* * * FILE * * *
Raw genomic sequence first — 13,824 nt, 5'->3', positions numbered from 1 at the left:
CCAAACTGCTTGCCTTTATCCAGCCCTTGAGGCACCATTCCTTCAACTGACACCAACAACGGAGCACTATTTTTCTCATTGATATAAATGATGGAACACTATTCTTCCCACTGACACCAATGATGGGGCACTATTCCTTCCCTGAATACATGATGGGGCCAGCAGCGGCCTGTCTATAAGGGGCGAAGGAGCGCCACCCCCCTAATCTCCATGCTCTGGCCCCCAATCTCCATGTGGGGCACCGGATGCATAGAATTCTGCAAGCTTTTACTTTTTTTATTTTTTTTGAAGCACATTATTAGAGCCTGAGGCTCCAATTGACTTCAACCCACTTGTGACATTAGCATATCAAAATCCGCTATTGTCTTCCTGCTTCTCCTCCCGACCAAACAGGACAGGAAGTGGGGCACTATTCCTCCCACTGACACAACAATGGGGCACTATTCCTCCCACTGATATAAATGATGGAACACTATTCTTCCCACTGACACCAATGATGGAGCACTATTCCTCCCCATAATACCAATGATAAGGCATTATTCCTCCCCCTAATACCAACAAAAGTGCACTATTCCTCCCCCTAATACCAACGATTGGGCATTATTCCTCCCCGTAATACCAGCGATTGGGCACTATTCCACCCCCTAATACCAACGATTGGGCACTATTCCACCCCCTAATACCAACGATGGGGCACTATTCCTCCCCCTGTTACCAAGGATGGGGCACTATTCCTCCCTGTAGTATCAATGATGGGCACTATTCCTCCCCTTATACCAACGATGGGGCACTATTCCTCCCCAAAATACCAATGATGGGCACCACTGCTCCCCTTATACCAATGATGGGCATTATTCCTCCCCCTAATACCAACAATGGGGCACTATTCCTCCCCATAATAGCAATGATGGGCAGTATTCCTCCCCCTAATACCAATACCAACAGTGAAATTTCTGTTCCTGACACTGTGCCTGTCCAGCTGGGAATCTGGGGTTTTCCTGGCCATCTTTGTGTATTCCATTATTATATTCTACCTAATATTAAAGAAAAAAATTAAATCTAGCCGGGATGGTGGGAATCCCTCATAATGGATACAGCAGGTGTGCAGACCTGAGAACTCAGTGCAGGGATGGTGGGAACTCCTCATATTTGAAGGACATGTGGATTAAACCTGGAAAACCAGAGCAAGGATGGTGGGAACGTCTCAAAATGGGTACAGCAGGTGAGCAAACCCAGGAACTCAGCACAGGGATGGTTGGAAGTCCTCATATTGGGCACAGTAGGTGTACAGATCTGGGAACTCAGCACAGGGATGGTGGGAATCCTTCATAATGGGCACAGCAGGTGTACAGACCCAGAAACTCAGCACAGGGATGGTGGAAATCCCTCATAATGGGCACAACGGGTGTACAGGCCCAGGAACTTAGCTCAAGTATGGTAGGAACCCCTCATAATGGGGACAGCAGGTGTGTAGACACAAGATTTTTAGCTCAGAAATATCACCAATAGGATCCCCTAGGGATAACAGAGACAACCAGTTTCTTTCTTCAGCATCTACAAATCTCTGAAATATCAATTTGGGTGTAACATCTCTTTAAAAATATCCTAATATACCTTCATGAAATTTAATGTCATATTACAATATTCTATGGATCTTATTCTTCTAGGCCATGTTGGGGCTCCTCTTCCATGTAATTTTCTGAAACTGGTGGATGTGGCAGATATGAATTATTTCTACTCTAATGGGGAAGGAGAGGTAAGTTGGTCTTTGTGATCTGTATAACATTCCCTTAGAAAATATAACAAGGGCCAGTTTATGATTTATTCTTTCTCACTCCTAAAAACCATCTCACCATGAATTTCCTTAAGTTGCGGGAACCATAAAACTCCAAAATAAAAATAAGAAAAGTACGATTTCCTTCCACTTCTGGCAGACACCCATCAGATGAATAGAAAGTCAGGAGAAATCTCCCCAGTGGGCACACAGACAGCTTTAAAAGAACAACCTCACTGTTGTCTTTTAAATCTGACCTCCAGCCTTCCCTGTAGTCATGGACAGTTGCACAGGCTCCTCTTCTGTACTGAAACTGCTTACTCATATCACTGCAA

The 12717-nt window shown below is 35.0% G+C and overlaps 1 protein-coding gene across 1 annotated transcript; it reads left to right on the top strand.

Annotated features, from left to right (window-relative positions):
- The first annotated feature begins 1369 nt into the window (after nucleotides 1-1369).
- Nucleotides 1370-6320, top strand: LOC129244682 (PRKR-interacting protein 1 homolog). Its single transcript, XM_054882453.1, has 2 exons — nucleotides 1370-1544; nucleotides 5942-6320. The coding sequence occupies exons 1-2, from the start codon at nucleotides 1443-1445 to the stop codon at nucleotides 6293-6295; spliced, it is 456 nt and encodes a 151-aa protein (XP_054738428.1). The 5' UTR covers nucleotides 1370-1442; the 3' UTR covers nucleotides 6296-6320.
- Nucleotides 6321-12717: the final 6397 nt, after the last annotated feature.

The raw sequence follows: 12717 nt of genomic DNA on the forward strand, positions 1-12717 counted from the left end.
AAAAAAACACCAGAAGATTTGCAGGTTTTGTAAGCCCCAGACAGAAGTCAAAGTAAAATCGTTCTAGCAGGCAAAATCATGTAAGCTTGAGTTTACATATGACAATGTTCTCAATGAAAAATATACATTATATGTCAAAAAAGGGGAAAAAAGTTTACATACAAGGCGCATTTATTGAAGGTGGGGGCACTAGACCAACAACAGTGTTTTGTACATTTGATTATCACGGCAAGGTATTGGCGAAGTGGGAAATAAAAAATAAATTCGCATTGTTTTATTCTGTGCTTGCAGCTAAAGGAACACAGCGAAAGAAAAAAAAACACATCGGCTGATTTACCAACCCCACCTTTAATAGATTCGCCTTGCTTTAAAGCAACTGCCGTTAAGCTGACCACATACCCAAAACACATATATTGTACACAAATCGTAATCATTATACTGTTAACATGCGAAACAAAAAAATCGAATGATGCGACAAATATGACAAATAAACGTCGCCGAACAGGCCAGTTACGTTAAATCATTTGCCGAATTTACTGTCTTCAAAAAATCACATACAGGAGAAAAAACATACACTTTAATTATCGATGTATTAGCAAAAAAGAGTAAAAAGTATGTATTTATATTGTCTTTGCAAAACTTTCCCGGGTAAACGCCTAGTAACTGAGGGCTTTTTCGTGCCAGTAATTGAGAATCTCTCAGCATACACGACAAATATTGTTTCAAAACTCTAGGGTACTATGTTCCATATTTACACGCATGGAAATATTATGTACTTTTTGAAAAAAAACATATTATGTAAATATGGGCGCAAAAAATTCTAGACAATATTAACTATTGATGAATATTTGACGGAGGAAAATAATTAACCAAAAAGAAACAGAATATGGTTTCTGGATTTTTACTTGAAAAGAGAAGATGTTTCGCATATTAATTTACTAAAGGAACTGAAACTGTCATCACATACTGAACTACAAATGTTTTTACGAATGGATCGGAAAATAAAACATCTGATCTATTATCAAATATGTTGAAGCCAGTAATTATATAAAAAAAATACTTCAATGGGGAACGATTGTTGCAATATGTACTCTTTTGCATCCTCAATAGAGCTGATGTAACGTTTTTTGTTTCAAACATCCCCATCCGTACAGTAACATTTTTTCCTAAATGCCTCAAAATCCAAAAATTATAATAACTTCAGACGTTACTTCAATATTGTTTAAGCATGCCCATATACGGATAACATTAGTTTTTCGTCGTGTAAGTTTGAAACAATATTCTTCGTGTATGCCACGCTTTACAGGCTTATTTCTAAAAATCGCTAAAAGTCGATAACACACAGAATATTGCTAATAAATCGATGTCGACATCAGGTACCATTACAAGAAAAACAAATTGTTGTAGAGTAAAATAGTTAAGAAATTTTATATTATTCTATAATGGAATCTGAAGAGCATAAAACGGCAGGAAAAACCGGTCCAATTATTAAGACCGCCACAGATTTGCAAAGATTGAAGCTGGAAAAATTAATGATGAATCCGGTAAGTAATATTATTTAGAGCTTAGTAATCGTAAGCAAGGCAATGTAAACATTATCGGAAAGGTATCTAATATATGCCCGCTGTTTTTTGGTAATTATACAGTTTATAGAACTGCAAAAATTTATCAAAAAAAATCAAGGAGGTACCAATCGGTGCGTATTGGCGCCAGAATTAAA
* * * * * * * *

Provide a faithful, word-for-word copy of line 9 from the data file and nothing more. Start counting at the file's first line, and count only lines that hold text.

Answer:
AAAAAAACACCAGAAGATTTGCAGGTTTTGTAAGCCCCAGACAGAAGTCAAAGTAAAATCGTTCTAGCAGGCAAAATCATGTAAGCTTGAGTTTACATATGACAATGTTCTCAATGAAAAATATACATTATATGTCAAAAAAGGGGAAAAAAGTTTACATACAAGGCGCATTTATTGAAGGTGGGGGCACTAGACCAACAACAGTGTTTTGTACATTTGATTATCACGGCAAGGTATTGGCGAAGTGGGAAATAAAAAATAAATTCGCATTGTTTTATTCTGTGCTTGCAGCTAAAGGAACACAGCGAAAGAAAAAAAAACACATCGGCTGATTTACCAACCCCACCTTTAATAGATTCGCCTTGCTTTAAAGCAACTGCCGTTAAGCTGACCACATACCCAAAACACATATATTGTACACAAATCGTAATCATTATACTGTTAACATGCGAAACAAAAAAATCGAATGATGCGACAAATATGACAAATAAACGTCGCCGAACAGGCCAGTTACGTTAAATCATTTGCCGAATTTACTGTCTTCAAAAAATCACATACAGGAGAAAAAACATACACTTTAATTATCGATGTATTAGCAAAAAAGAGTAAAAAGTATGTATTTATATTGTCTTTGCAAAACTTTCCCGGGTAAACGCCTAGTAACTGAGGGCTTTTTCGTGCCAGTAATTGAGAATCTCTCAGCATACACGACAAATATTGTTTCAAAACTCTAGGGTACTATGTTCCATATTTACACGCATGGAAATATTATGTACTTTTTGAAAAAAAACATATTATGTAAATATGGGCGCAAAAAATTCTAGACAATATTAACTATTGATGAATATTTGACGGAGGAAAATAATTAACCAAAAAGAAACAGAATATGGTTTCTGGATTTTTACTTGAAAAGAGAAGATGTTTCGCATATTAATTTACTAAAGGAACTGAAACTGTCATCACATACTGAACTACAAATGTTTTTACGAATGGATCGGAAAATAAAACATCTGATCTATTATCAAATATGTTGAAGCCAGTAATTATATAAAAAAAATACTTCAATGGGGAACGATTGTTGCAATATGTACTCTTTTGCATCCTCAATAGAGCTGATGTAACGTTTTTTGTTTCAAACATCCCCATCCGTACAGTAACATTTTTTCCTAAATGCCTCAAAATCCAAAAATTATAATAACTTCAGACGTTACTTCAATATTGTTTAAGCATGCCCATATACGGATAACATTAGTTTTTCGTCGTGTAAGTTTGAAACAATATTCTTCGTGTATGCCACGCTTTACAGGCTTATTTCTAAAAATCGCTAAAAGTCGATAACACACAGAATATTGCTAATAAATCGATGTCGACATCAGGTACCATTACAAGAAAAACAAATTGTTGTAGAGTAAAATAGTTAAGAAATTTTATATTATTCTATAATGGAATCTGAAGAGCATAAAACGGCAGGAAAAACCGGTCCAATTATTAAGACCGCCACAGATTTGCAAAGATTGAAGCTGGAAAAATTAATGATGAATCCGGTAAGTAATATTATTTAGAGCTTAGTAATCGTAAGCAAGGCAATGTAAACATTATCGGAAAGGTATCTAATATATGCCCGCTGTTTTTTGGTAATTATACAGTTTATAGAACTGCAAAAATTTATCAAAAAAAATCAAGGAGGTACCAATCGGTGCGTATTGGCGCCAGAATTAAA